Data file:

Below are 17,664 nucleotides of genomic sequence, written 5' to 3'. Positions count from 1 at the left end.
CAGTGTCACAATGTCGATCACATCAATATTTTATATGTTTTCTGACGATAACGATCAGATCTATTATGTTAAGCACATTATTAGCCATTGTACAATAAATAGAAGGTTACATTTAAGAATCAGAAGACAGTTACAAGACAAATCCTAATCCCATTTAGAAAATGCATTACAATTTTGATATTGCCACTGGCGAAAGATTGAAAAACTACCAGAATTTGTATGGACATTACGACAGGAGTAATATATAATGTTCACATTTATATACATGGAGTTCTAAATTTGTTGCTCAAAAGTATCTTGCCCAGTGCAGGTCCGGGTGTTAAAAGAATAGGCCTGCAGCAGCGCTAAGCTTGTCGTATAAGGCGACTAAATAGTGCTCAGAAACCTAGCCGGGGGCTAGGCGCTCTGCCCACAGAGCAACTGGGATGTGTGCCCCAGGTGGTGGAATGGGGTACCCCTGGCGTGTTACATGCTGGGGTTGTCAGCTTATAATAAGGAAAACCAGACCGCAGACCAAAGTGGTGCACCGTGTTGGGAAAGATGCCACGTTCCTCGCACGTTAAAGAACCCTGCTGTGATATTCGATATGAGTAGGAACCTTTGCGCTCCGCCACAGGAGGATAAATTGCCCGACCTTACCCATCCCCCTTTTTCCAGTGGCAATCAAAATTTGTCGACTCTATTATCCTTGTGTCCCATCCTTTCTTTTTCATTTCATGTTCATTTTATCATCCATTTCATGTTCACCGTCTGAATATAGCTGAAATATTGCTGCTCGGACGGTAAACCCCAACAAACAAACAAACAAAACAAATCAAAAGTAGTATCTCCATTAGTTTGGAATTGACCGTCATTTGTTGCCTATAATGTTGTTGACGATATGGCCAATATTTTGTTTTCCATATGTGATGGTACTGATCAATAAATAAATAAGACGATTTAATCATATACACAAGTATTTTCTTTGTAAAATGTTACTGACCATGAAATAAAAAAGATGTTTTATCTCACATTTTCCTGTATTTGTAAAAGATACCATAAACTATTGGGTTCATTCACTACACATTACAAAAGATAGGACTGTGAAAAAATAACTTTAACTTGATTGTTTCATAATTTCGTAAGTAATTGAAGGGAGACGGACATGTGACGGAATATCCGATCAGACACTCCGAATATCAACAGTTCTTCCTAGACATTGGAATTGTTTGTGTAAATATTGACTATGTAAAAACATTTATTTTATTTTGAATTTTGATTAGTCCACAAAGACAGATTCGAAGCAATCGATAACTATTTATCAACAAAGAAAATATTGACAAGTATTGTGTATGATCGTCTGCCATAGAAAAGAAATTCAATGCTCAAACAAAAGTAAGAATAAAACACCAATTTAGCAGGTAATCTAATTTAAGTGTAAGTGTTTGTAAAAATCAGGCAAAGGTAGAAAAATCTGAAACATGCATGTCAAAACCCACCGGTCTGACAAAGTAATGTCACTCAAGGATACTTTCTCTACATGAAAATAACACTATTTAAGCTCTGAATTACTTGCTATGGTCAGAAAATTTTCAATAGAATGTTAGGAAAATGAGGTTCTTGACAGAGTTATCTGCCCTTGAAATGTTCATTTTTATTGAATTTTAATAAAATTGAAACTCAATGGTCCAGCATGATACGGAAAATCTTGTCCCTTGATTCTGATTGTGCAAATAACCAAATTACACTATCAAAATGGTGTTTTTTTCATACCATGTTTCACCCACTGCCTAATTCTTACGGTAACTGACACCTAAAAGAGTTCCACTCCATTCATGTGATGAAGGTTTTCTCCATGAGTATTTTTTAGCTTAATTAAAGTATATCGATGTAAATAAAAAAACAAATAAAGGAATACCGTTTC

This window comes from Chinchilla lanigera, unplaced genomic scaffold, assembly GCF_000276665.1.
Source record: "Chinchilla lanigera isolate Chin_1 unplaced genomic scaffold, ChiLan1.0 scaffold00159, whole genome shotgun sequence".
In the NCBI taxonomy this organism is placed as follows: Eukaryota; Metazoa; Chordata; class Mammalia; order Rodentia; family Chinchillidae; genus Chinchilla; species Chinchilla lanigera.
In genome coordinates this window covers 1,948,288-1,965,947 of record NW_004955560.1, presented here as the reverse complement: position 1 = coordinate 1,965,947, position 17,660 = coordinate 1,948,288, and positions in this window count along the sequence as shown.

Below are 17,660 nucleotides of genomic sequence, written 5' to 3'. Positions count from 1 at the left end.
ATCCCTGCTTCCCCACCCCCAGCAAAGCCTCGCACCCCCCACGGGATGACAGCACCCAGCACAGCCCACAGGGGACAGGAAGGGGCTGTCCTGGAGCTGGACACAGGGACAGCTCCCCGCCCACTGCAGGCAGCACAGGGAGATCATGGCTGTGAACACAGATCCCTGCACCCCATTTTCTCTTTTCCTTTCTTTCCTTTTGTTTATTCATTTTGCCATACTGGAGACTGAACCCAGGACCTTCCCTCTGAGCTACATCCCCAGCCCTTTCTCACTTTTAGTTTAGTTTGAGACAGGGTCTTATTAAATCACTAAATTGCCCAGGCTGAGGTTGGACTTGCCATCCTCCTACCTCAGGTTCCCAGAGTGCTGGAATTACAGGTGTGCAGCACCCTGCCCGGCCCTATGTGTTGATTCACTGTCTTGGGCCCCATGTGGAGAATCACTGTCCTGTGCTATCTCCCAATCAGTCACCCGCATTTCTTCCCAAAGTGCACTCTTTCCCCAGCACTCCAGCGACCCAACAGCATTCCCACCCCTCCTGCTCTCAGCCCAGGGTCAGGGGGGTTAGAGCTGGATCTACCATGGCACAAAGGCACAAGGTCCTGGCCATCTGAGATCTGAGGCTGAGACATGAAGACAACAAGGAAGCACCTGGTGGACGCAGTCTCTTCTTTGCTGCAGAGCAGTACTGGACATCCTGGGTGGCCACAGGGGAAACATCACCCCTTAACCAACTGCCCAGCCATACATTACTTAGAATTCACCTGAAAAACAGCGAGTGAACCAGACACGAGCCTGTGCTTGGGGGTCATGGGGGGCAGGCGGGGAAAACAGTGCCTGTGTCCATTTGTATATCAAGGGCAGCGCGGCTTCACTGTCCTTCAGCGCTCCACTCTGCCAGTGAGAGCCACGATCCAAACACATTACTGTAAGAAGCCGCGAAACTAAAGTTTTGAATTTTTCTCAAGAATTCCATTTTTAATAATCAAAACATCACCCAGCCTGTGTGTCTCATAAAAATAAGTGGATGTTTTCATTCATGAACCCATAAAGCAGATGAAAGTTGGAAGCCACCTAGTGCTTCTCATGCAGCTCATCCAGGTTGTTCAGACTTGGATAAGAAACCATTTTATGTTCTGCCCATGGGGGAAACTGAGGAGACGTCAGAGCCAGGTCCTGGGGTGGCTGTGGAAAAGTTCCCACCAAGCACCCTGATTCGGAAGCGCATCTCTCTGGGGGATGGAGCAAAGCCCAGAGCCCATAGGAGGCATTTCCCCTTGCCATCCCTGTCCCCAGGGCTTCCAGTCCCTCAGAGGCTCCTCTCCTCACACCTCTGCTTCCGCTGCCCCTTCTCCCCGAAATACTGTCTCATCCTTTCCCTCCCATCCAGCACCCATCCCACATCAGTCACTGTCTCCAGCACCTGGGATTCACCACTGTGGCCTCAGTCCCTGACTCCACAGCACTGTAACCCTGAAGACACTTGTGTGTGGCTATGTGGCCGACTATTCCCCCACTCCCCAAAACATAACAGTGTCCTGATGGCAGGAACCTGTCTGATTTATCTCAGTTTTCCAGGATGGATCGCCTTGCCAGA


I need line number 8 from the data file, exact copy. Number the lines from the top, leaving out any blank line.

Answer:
ATCCCTGCTTCCCCACCCCCAGCAAAGCCTCGCACCCCCCACGGGATGACAGCACCCAGCACAGCCCACAGGGGACAGGAAGGGGCTGTCCTGGAGCTGGACACAGGGACAGCTCCCCGCCCACTGCAGGCAGCACAGGGAGATCATGGCTGTGAACACAGATCCCTGCACCCCATTTTCTCTTTTCCTTTCTTTCCTTTTGTTTATTCATTTTGCCATACTGGAGACTGAACCCAGGACCTTCCCTCTGAGCTACATCCCCAGCCCTTTCTCACTTTTAGTTTAGTTTGAGACAGGGTCTTATTAAATCACTAAATTGCCCAGGCTGAGGTTGGACTTGCCATCCTCCTACCTCAGGTTCCCAGAGTGCTGGAATTACAGGTGTGCAGCACCCTGCCCGGCCCTATGTGTTGATTCACTGTCTTGGGCCCCATGTGGAGAATCACTGTCCTGTGCTATCTCCCAATCAGTCACCCGCATTTCTTCCCAAAGTGCACTCTTTCCCCAGCACTCCAGCGACCCAACAGCATTCCCACCCCTCCTGCTCTCAGCCCAGGGTCAGGGGGGTTAGAGCTGGATCTACCATGGCACAAAGGCACAAGGTCCTGGCCATCTGAGATCTGAGGCTGAGACATGAAGACAACAAGGAAGCACCTGGTGGACGCAGTCTCTTCTTTGCTGCAGAGCAGTACTGGACATCCTGGGTGGCCACAGGGGAAACATCACCCCTTAACCAACTGCCCAGCCATACATTACTTAGAATTCACCTGAAAAACAGCGAGTGAACCAGACACGAGCCTGTGCTTGGGGGTCATGGGGGGCAGGCGGGGAAAACAGTGCCTGTGTCCATTTGTATATCAAGGGCAGCGCGGCTTCACTGTCCTTCAGCGCTCCACTCTGCCAGTGAGAGCCACGATCCAAACACATTACTGTAAGAAGCCGCGAAACTAAAGTTTTGAATTTTTCTCAAGAATTCCATTTTTAATAATCAAAACATCACCCAGCCTGTGTGTCTCATAAAAATAAGTGGATGTTTTCATTCATGAACCCATAAAGCAGATGAAAGTTGGAAGCCACCTAGTGCTTCTCATGCAGCTCATCCAGGTTGTTCAGACTTGGATAAGAAACCATTTTATGTTCTGCCCATGGGGGAAACTGAGGAGACGTCAGAGCCAGGTCCTGGGGTGGCTGTGGAAAAGTTCCCACCAAGCACCCTGATTCGGAAGCGCATCTCTCTGGGGGATGGAGCAAAGCCCAGAGCCCATAGGAGGCATTTCCCCTTGCCATCCCTGTCCCCAGGGCTTCCAGTCCCTCAGAGGCTCCTCTCCTCACACCTCTGCTTCCGCTGCCCCTTCTCCCCGAAATACTGTCTCATCCTTTCCCTCCCATCCAGCACCCATCCCACATCAGTCACTGTCTCCAGCACCTGGGATTCACCACTGTGGCCTCAGTCCCTGACTCCACAGCACTGTAACCCTGAAGACACTTGTGTGTGGCTATGTGGCCGACTATTCCCCCACTCCCCAAAACATAACAGTGTCCTGATGGCAGGAACCTGTCTGATTTATCTCAGTTTTCCAGGATGGATCGCCTTGCCAGA